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Chris Merker, retired biologist in Lewistown

CHRIS MERKER

The Bureau of Land Management is looking to analyze a proposal from the American Prairie Reserve. The agency has asked for a list of substantive issues to consider as part of their analysis of impacts of the APR’s proposal to shift some public lands grazing allotments, where they have grazing privileges, over to bison.

It’s important the public not just offer unsubstantiated opinions and hearsay but provide relevant facts and issues to analyze. For example, APR proposes to permanently remove 250 miles of old interior fencing, and would also replace another 250 miles of perimeter fencing with wildlife-friendly fence style that is documented to be much safer. With the significant fence modifications, it would be possible to quantify the positive benefits to wildlife species and numbers, such as sage grouse, raptors and pronghorn.

That’s why I would encourage the BLM to use real-world examples and look to other areas of the West where bison grazing is an established practice on public lands.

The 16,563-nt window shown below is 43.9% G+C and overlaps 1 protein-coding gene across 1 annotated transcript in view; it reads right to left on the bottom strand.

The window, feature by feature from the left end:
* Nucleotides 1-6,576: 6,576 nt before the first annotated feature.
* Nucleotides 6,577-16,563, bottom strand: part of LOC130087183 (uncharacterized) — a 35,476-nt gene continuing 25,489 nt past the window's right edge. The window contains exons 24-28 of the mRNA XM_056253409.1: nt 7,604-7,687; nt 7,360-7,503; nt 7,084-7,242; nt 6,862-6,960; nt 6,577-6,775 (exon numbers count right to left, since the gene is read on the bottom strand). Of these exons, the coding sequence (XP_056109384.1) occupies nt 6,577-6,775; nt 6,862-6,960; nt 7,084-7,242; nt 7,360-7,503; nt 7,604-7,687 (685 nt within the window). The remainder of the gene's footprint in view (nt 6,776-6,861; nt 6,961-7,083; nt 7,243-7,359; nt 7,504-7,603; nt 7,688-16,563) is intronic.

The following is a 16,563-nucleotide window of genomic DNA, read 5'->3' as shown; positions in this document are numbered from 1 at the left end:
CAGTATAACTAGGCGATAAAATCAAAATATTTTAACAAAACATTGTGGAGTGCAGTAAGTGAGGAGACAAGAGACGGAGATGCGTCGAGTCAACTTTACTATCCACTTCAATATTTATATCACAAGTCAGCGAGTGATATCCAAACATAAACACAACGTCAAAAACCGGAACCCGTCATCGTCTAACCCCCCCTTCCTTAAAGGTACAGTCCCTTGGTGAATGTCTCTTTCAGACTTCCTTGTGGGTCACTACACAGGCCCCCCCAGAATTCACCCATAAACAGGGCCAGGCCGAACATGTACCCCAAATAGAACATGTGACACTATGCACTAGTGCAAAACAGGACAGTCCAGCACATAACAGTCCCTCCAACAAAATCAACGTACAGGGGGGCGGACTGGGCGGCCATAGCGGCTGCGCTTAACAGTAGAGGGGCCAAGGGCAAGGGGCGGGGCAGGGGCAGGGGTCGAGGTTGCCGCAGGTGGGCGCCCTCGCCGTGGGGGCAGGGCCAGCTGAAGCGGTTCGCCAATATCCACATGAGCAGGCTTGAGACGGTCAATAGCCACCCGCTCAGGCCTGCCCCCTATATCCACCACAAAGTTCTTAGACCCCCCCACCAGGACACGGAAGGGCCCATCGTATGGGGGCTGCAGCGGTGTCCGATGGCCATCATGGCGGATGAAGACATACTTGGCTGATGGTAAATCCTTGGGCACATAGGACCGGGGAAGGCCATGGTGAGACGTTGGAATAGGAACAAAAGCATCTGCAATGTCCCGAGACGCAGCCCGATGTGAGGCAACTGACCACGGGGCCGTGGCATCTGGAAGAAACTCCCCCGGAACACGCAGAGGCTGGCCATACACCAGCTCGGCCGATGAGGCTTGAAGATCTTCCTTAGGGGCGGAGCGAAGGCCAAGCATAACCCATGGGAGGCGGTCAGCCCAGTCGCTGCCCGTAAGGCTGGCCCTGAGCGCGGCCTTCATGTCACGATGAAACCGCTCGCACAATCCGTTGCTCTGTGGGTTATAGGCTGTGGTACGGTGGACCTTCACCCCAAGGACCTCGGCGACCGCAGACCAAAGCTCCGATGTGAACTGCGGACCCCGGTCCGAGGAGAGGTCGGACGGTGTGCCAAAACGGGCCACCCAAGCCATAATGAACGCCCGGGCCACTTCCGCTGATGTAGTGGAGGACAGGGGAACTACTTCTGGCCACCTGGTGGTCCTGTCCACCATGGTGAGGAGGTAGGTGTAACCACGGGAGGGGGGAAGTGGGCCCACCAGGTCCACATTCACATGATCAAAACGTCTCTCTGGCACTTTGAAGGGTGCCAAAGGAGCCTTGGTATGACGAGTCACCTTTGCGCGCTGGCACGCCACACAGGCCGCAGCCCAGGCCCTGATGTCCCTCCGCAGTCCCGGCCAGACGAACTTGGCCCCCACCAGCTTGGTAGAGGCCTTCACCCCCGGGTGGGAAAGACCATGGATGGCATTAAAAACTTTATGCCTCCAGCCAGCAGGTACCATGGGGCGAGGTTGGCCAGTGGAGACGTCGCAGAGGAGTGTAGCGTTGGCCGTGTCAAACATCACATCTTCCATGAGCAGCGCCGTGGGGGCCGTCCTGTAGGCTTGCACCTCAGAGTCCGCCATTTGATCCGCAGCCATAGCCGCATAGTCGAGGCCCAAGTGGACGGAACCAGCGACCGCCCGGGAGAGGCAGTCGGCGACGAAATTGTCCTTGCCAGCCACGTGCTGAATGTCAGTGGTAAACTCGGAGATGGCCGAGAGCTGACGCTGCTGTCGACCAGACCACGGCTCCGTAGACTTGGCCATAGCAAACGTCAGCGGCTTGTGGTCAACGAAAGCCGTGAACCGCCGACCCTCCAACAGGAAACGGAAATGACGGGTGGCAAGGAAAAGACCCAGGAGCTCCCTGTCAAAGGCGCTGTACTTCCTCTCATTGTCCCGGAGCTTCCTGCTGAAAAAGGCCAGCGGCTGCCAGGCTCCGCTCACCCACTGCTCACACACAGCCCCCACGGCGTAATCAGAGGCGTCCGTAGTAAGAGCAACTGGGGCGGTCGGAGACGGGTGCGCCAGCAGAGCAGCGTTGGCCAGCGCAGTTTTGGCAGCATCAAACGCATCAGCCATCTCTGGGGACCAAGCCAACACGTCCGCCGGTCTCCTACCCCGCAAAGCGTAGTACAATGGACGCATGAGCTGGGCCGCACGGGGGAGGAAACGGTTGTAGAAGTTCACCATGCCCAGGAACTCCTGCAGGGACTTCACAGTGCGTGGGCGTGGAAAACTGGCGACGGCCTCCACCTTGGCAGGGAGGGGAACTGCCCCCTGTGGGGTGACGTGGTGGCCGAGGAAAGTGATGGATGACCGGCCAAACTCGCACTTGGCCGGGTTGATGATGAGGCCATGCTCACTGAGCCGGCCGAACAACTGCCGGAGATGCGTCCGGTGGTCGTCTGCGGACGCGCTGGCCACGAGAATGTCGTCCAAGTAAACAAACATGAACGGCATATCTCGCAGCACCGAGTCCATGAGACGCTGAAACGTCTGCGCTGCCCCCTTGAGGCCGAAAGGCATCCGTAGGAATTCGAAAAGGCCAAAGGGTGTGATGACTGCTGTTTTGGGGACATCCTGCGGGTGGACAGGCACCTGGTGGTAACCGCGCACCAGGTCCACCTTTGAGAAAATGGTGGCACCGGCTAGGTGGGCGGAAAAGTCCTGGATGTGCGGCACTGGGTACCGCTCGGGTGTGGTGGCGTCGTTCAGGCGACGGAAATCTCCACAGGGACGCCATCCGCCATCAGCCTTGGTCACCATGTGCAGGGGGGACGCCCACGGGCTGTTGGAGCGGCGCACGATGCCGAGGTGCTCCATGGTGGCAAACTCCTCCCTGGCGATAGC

As a former bison owner, I know that grazing bison when done correctly and stocked at the appropriate levels, can bring significant benefits to the wildlife and the public. APR has already offered bison hunting to the public. This would greatly expand under their vision.

These benefits not only include maintaining rangeland health and increasing wildlife habitat for outdoor enthusiasts, but also increasing visitation to public lands and creating new economic opportunities. In Yellowstone National Park for instance, half the visitors say bison is a significant reason for coming. Other areas of the West with conservation bison herds provide sustainable sources of revenue for local communities, unlike the boom/bust cycle of extractive industry. We could certainly use a little economic diversification in central and northeast Montana. If you have been to Yellowstone Park, you enter through the gateway communities of Gardiner, Cooke City, West Yellowstone, Red Lodge and Cody. These are vibrant, exciting communities in which to live, work and play. The old buildings have been restored to their former grandeur. All the storefronts are occupied. New restaurants, outfitters, breweries, etc. have established. Imagine what APR’s privately-funded efforts could do for Zortman, Malta, Glasgow and Lewistown.

Thank you to the BLM for creating a thoughtful process that will ensure transparency and allows local citizens and folks across Montana and America to meaningfully participate on issues impacting our shared public lands.

Chris Merker, of Lewistown, is a retired wildlife biologist.

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